Circulation and oxygenation of blood outside the body is commonly required during complex surgical interventions involving coronary pulmonary bypass (CPB) and extracorporeal membrane oxygenation (ECMO). Both CPB and ECMO are life-supporting procedures utilizing a heart-lung machine, which subjects the blood to unphysiological conditions, potentially promoting undesirable blood coagulation. Traditionally, thrombotic complications from CPB and ECMO are resolved by heparin, an inexpensive broad spectrum anticoagulant that prevents blood clotting, but often results in bleeding. Despite hemostatic support therapy and constant monitoring, the lives of patients undergoing CPB and ECMO are often threatened by uncontrolled bleeding. There is an urgent need for novel strategies which provide safe anti-coagulation alternatives during CPB and ECMO procedures. Several non-traditional approaches, including nitric oxide donors as well as various protease and contact activation inhibitors, have been investigated and shown some success. More recently, Larsson et al. isolated a recombinant fully human (3F7) antibody inhibiting Factor XIIa. The antibody was shown to be both an efficacious and safe alternative to heparin. Below we will examine this study in more detail and offer considerations for translation of this novel concept to the clinic.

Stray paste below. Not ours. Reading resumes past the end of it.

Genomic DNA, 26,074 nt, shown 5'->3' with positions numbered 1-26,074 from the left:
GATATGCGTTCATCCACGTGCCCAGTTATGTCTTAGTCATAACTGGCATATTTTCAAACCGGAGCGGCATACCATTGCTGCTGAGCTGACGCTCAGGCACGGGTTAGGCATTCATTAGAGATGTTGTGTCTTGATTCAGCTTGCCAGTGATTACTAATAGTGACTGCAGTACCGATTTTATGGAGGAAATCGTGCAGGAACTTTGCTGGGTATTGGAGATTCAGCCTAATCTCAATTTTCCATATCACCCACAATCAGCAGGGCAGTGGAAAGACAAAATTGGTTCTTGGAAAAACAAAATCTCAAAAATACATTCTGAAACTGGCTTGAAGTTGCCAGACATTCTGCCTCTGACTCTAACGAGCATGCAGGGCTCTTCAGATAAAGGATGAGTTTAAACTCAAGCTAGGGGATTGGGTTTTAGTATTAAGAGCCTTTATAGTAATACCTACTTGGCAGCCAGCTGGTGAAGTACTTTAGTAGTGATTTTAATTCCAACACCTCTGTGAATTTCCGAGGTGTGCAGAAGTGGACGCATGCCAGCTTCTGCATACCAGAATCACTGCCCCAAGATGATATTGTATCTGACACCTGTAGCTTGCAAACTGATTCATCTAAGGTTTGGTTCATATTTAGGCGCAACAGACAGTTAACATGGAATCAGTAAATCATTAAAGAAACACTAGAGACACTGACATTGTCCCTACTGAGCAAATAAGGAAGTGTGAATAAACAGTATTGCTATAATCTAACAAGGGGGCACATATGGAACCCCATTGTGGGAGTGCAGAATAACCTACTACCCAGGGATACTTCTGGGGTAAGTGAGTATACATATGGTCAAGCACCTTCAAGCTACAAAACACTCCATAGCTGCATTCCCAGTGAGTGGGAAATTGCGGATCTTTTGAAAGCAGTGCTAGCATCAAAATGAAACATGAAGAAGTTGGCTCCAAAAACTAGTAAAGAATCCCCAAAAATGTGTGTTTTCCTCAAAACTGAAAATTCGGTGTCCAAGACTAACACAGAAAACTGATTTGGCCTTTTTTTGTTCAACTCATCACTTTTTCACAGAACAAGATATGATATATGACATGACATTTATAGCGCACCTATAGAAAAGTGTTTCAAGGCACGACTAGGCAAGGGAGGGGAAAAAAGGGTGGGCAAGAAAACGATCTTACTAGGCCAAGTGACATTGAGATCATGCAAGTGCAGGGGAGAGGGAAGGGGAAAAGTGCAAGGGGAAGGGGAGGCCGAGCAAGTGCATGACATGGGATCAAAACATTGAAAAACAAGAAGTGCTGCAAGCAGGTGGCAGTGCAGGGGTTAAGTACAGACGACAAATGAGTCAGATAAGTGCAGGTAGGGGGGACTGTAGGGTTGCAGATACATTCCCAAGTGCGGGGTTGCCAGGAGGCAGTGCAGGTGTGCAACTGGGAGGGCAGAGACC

Keywords: 3F7; Thrombosis; anticoagulant; blood coagulation; factor XII; heparin; nanotechnology; neutralizing antibody; preclinical safety; translation to clinic.